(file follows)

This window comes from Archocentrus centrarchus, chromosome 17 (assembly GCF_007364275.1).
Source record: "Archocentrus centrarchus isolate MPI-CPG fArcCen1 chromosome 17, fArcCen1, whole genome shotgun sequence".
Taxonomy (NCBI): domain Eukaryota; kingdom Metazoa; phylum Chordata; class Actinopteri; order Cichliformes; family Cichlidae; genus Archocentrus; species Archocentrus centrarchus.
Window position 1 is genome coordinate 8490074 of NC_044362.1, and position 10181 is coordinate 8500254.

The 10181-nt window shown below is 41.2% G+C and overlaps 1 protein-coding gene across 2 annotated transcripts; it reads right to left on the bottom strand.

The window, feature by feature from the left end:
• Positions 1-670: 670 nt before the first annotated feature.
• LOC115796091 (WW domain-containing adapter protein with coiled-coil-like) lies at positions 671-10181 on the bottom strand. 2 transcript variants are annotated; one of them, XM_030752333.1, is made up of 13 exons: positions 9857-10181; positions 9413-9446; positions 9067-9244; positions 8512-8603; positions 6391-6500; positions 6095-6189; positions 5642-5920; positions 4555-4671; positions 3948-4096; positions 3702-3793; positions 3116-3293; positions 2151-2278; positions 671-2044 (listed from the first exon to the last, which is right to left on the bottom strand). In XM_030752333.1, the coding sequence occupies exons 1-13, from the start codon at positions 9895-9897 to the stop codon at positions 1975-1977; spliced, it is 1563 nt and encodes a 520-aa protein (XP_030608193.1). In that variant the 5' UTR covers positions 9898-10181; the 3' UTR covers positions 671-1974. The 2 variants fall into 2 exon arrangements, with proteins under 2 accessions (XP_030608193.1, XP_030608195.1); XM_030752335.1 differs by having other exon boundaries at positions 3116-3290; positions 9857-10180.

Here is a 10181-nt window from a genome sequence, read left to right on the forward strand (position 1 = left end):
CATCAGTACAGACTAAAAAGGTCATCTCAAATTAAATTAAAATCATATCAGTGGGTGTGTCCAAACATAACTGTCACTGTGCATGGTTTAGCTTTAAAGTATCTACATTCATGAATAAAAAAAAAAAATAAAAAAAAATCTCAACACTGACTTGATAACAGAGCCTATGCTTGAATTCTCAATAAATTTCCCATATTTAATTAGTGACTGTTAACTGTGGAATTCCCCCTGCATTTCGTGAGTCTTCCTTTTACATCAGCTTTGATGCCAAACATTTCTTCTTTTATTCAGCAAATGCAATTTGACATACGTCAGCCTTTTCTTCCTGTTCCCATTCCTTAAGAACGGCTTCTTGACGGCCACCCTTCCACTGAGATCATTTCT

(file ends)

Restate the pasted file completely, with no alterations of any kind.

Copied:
This window comes from Archocentrus centrarchus, chromosome 17 (assembly GCF_007364275.1).
Source record: "Archocentrus centrarchus isolate MPI-CPG fArcCen1 chromosome 17, fArcCen1, whole genome shotgun sequence".
Taxonomy (NCBI): domain Eukaryota; kingdom Metazoa; phylum Chordata; class Actinopteri; order Cichliformes; family Cichlidae; genus Archocentrus; species Archocentrus centrarchus.
Window position 1 is genome coordinate 8490074 of NC_044362.1, and position 10181 is coordinate 8500254.

The 10181-nt window shown below is 41.2% G+C and overlaps 1 protein-coding gene across 2 annotated transcripts; it reads right to left on the bottom strand.

The window, feature by feature from the left end:
• Positions 1-670: 670 nt before the first annotated feature.
• LOC115796091 (WW domain-containing adapter protein with coiled-coil-like) lies at positions 671-10181 on the bottom strand. 2 transcript variants are annotated; one of them, XM_030752333.1, is made up of 13 exons: positions 9857-10181; positions 9413-9446; positions 9067-9244; positions 8512-8603; positions 6391-6500; positions 6095-6189; positions 5642-5920; positions 4555-4671; positions 3948-4096; positions 3702-3793; positions 3116-3293; positions 2151-2278; positions 671-2044 (listed from the first exon to the last, which is right to left on the bottom strand). In XM_030752333.1, the coding sequence occupies exons 1-13, from the start codon at positions 9895-9897 to the stop codon at positions 1975-1977; spliced, it is 1563 nt and encodes a 520-aa protein (XP_030608193.1). In that variant the 5' UTR covers positions 9898-10181; the 3' UTR covers positions 671-1974. The 2 variants fall into 2 exon arrangements, with proteins under 2 accessions (XP_030608193.1, XP_030608195.1); XM_030752335.1 differs by having other exon boundaries at positions 3116-3290; positions 9857-10180.

Here is a 10181-nt window from a genome sequence, read left to right on the forward strand (position 1 = left end):
CATCAGTACAGACTAAAAAGGTCATCTCAAATTAAATTAAAATCATATCAGTGGGTGTGTCCAAACATAACTGTCACTGTGCATGGTTTAGCTTTAAAGTATCTACATTCATGAATAAAAAAAAAAAATAAAAAAAAATCTCAACACTGACTTGATAACAGAGCCTATGCTTGAATTCTCAATAAATTTCCCATATTTAATTAGTGACTGTTAACTGTGGAATTCCCCCTGCATTTCGTGAGTCTTCCTTTTACATCAGCTTTGATGCCAAACATTTCTTCTTTTATTCAGCAAATGCAATTTGACATACGTCAGCCTTTTCTTCCTGTTCCCATTCCTTAAGAACGGCTTCTTGACGGCCACCCTTCCACTGAGATCATTTCT